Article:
IN MEMORIAM: John Saxon Passes Away
Updated: Sep 21, 2021
In the world of horror, John Saxon will always be remembered as Nancy Thompson's sheriff father from the classic 80's horror flick, A Nightmare on Elm Street. But John Saxon's career was more than this one role and his career in Hollywood that started in the 1950s, would continue to grow and entertain for more than six decades.
Born Carmine Orrico in Brooklyn, New York on August 5th, 1936, to parents who immigrated from Italy, Saxon would discover acting after high school. 'John Saxon' was a stage name created by Carmine Orrico when he was first contracted by agent Henry Willson and later Universal Studios. Saxon would go on to star in some of the best known movies in the history of film.
John Saxon got his break in Hollywood as a teen idol, starring in many films with some of the town's biggest idols at the time like Mamie Van Doren, Sal Mineo and Debbie Reynolds. Unfortunately for Saxon, his early career didn't move past its 'teen idol' stage and in the 1960s, John decided to travel to Italy where he enjoyed making westerns and other films around Europe.
In the 1970s, John would catch one of his biggest roles yet as Roper from 1973's Enter the Dragon. Saxon, already well-trained in Judo, Shotokan Karate and later Jeet Kune Do, would star alongside Bruce Lee and Jim Kelly, in a film that would be considered a classic for generations to come. The next year, Saxon would star in Bob Clark's Christmas slasher classic, Black Christmas. No stranger to horror, and before his time with some of the biggest names in horror, John Saxon would film a Mexican horror film called The Bees. The film would be pushed back because of a similar film already released.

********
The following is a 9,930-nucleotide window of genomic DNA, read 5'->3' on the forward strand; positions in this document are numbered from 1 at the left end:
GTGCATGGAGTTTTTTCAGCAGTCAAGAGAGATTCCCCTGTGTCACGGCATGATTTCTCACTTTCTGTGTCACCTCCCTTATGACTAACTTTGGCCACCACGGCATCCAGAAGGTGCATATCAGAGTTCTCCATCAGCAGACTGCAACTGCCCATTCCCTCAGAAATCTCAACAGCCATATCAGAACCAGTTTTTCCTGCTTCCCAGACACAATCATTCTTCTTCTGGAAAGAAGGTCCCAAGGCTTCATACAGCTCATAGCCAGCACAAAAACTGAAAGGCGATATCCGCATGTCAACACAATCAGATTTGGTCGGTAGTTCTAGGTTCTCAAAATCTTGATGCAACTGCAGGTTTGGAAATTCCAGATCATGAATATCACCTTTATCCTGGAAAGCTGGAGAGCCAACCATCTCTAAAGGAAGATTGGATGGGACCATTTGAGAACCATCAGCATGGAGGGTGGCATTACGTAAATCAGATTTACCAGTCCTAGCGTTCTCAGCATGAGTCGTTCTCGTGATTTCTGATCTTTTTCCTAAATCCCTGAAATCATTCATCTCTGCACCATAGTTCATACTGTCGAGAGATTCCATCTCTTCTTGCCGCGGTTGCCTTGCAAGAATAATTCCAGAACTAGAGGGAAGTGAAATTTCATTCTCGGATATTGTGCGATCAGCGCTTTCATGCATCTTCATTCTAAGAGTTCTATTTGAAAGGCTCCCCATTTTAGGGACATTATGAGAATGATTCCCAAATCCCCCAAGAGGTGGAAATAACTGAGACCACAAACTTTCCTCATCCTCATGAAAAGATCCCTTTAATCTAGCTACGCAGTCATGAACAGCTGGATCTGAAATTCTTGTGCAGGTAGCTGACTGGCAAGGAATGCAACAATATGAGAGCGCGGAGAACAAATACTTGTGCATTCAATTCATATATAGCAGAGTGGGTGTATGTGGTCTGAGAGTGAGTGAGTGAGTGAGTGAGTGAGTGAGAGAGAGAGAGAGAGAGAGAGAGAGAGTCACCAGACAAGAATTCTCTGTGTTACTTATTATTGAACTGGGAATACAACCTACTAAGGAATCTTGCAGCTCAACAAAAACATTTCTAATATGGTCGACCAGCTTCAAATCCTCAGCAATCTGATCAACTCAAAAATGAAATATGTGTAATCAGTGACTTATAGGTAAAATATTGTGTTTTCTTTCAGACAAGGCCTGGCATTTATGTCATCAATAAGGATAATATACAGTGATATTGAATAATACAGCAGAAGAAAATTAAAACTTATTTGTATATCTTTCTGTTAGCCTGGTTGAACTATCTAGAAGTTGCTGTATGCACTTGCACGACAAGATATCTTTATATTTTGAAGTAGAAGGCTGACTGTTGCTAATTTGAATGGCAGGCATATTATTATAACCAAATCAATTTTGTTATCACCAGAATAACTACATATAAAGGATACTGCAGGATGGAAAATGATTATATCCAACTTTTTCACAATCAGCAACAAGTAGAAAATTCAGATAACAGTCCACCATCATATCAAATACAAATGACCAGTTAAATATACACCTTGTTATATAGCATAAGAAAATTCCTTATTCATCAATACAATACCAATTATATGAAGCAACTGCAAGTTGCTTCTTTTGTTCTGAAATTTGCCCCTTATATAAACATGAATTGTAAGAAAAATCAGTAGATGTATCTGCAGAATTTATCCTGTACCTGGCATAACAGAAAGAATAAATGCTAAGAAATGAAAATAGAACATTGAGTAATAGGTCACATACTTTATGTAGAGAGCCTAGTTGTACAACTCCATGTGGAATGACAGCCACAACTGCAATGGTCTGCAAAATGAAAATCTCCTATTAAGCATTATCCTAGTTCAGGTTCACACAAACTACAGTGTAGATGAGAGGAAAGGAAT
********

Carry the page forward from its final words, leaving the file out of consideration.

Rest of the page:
In 1982, John Saxon would take on a small role in Dario Argento's Italian gaillo film, Tenebrae. Later in 1984, John would get the role of Lt. Donald Thompson in Wes Craven's A Nightmare on Elm Street, a role that would cement his place in Hollywood history. A Nightmare on Elm Street was a hit with audiences and would lead to Saxon reprising his role of Lt. Donald Thompson, two more times, the last time being in 1994 in Wes Craven's A New Nightmare.
In the later days of his Hollywood career, John Saxon would pop up in films from time to time, like in 1996's From Dusk till Dawn directed by Robert Rodriguez and written by Quentin Tarantino. On television, John could be seen on CSI and in a return to horror with Masters of Horror. John's last role before his passing will be seen in Bring Me the Head of Lance Henriksen, which is currently in post-production.
John Saxon leaves behind a Hollywood legacy of films that range in category from drama, western, horror, all the way to the small screen. His work, especially in horror, will not be forgotten by the community, and will be remembered for even more generations to come.